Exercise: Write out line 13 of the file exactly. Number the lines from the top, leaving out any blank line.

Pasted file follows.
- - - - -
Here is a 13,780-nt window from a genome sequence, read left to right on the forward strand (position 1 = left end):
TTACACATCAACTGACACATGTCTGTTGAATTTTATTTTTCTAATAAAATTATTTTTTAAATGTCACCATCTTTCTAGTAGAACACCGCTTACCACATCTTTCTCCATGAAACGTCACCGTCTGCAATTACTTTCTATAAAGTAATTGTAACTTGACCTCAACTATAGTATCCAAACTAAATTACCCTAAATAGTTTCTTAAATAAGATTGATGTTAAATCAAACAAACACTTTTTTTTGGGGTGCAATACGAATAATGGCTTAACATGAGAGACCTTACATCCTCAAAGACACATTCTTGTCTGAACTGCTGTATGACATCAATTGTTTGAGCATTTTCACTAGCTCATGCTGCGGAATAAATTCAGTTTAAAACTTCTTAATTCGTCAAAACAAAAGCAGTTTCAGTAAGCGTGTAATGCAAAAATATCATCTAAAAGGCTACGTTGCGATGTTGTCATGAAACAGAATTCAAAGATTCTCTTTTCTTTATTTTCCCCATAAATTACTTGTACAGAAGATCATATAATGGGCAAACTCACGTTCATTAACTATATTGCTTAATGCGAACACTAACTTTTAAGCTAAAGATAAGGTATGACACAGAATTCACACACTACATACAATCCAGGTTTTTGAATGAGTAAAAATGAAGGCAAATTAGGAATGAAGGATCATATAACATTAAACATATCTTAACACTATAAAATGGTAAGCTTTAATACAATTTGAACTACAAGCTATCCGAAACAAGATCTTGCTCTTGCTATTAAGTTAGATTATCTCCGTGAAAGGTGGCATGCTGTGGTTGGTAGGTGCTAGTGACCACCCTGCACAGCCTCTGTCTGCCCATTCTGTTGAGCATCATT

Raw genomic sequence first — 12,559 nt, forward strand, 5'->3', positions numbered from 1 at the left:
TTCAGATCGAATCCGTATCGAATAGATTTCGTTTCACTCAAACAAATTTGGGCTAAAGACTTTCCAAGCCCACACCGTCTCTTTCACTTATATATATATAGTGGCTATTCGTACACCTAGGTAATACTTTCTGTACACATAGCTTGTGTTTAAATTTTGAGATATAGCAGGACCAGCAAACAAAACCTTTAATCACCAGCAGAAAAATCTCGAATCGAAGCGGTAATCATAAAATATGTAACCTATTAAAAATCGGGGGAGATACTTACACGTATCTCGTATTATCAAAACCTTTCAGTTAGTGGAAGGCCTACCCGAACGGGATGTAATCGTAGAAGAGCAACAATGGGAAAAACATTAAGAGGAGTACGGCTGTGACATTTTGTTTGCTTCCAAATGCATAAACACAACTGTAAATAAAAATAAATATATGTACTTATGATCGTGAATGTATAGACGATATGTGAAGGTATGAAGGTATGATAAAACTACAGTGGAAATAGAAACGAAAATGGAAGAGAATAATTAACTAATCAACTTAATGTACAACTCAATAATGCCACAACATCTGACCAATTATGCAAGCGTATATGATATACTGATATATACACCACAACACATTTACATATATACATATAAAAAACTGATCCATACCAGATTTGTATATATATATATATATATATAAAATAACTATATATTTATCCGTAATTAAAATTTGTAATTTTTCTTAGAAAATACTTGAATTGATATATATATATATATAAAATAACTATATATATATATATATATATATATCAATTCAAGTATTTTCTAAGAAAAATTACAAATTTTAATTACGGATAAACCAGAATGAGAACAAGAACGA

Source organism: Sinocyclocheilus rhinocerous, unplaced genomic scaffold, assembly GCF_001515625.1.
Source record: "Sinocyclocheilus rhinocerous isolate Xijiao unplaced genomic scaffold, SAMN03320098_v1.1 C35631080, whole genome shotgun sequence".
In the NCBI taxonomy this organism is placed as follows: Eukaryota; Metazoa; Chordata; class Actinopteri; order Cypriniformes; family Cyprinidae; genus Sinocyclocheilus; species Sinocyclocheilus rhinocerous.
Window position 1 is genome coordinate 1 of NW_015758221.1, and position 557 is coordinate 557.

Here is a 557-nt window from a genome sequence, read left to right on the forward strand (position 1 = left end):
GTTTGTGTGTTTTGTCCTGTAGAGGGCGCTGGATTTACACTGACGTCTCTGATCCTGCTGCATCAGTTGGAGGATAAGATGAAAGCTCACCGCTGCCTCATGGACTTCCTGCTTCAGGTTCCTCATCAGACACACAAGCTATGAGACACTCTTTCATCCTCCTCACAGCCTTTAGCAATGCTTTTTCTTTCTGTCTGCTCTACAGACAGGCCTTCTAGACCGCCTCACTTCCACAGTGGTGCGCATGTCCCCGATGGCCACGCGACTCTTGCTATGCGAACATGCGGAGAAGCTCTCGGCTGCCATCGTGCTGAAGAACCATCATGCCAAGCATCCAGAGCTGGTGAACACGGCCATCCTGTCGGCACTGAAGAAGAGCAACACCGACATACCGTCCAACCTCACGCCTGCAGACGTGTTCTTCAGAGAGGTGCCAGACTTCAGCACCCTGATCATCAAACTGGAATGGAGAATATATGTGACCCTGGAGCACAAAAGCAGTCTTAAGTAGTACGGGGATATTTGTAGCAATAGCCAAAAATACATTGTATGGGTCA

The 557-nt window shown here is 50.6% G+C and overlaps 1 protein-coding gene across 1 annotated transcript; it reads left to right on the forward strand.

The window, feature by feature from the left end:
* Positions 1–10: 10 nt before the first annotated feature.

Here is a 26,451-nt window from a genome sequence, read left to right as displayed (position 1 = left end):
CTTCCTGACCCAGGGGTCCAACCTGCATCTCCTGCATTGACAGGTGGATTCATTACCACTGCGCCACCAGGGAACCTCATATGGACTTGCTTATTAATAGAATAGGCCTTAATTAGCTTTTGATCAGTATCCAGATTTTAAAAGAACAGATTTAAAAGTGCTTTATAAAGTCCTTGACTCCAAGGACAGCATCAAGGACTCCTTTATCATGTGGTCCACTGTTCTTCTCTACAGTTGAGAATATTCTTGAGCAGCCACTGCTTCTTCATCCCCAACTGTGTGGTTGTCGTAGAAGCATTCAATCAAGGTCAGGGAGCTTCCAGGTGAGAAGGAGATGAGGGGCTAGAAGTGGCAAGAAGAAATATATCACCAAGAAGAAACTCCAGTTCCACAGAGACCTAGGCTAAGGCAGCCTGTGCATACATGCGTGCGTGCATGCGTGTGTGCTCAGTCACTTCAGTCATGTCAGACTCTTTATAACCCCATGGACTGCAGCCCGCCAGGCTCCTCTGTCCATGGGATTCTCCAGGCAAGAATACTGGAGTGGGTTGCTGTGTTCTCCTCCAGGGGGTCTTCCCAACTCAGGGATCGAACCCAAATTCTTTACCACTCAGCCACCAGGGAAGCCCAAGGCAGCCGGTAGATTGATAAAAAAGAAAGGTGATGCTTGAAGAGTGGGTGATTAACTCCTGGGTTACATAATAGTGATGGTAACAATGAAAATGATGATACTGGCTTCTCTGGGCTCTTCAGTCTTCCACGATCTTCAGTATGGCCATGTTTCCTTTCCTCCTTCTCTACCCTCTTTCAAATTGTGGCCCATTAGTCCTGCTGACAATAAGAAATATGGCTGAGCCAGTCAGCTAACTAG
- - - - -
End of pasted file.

* Positions 1–10: 10 nt before the first annotated feature.